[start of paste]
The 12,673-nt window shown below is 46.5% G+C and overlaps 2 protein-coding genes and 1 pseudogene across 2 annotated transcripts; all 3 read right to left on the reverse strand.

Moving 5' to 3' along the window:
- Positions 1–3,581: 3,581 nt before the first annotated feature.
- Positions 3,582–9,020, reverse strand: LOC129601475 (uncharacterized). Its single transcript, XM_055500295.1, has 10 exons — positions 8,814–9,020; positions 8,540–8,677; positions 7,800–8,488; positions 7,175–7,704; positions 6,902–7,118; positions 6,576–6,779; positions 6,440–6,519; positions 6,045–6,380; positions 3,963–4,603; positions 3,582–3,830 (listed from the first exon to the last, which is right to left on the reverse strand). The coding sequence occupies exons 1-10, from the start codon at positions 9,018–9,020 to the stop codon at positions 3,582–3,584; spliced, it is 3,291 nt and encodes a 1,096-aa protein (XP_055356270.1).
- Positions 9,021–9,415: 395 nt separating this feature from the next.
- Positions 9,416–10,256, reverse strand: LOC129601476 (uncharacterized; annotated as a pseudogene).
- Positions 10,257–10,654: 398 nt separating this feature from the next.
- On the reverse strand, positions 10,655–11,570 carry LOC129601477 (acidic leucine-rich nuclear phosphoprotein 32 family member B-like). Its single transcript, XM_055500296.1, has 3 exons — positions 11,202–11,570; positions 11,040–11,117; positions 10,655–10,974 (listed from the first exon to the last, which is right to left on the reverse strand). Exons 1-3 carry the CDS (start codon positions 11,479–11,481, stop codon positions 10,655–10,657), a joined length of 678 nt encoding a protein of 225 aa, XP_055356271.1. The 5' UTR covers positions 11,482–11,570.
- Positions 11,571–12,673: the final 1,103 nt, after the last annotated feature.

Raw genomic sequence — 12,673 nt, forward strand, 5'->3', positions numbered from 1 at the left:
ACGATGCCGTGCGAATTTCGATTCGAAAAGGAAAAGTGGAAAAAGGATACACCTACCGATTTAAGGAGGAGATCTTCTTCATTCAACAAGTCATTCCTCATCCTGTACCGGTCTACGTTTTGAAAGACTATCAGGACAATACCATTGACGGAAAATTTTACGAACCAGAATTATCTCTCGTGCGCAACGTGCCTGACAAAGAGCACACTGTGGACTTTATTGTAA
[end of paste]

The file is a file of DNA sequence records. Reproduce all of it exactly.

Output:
The 12,673-nt window shown below is 46.5% G+C and overlaps 2 protein-coding genes and 1 pseudogene across 2 annotated transcripts; all 3 read right to left on the reverse strand.

Moving 5' to 3' along the window:
- Positions 1–3,581: 3,581 nt before the first annotated feature.
- Positions 3,582–9,020, reverse strand: LOC129601475 (uncharacterized). Its single transcript, XM_055500295.1, has 10 exons — positions 8,814–9,020; positions 8,540–8,677; positions 7,800–8,488; positions 7,175–7,704; positions 6,902–7,118; positions 6,576–6,779; positions 6,440–6,519; positions 6,045–6,380; positions 3,963–4,603; positions 3,582–3,830 (listed from the first exon to the last, which is right to left on the reverse strand). The coding sequence occupies exons 1-10, from the start codon at positions 9,018–9,020 to the stop codon at positions 3,582–3,584; spliced, it is 3,291 nt and encodes a 1,096-aa protein (XP_055356270.1).
- Positions 9,021–9,415: 395 nt separating this feature from the next.
- Positions 9,416–10,256, reverse strand: LOC129601476 (uncharacterized; annotated as a pseudogene).
- Positions 10,257–10,654: 398 nt separating this feature from the next.
- On the reverse strand, positions 10,655–11,570 carry LOC129601477 (acidic leucine-rich nuclear phosphoprotein 32 family member B-like). Its single transcript, XM_055500296.1, has 3 exons — positions 11,202–11,570; positions 11,040–11,117; positions 10,655–10,974 (listed from the first exon to the last, which is right to left on the reverse strand). Exons 1-3 carry the CDS (start codon positions 11,479–11,481, stop codon positions 10,655–10,657), a joined length of 678 nt encoding a protein of 225 aa, XP_055356271.1. The 5' UTR covers positions 11,482–11,570.
- Positions 11,571–12,673: the final 1,103 nt, after the last annotated feature.

Raw genomic sequence — 12,673 nt, forward strand, 5'->3', positions numbered from 1 at the left:
ACGATGCCGTGCGAATTTCGATTCGAAAAGGAAAAGTGGAAAAAGGATACACCTACCGATTTAAGGAGGAGATCTTCTTCATTCAACAAGTCATTCCTCATCCTGTACCGGTCTACGTTTTGAAAGACTATCAGGACAATACCATTGACGGAAAATTTTACGAACCAGAATTATCTCTCGTGCGCAACGTGCCTGACAAAGAGCACACTGTGGACTTTATTGTAA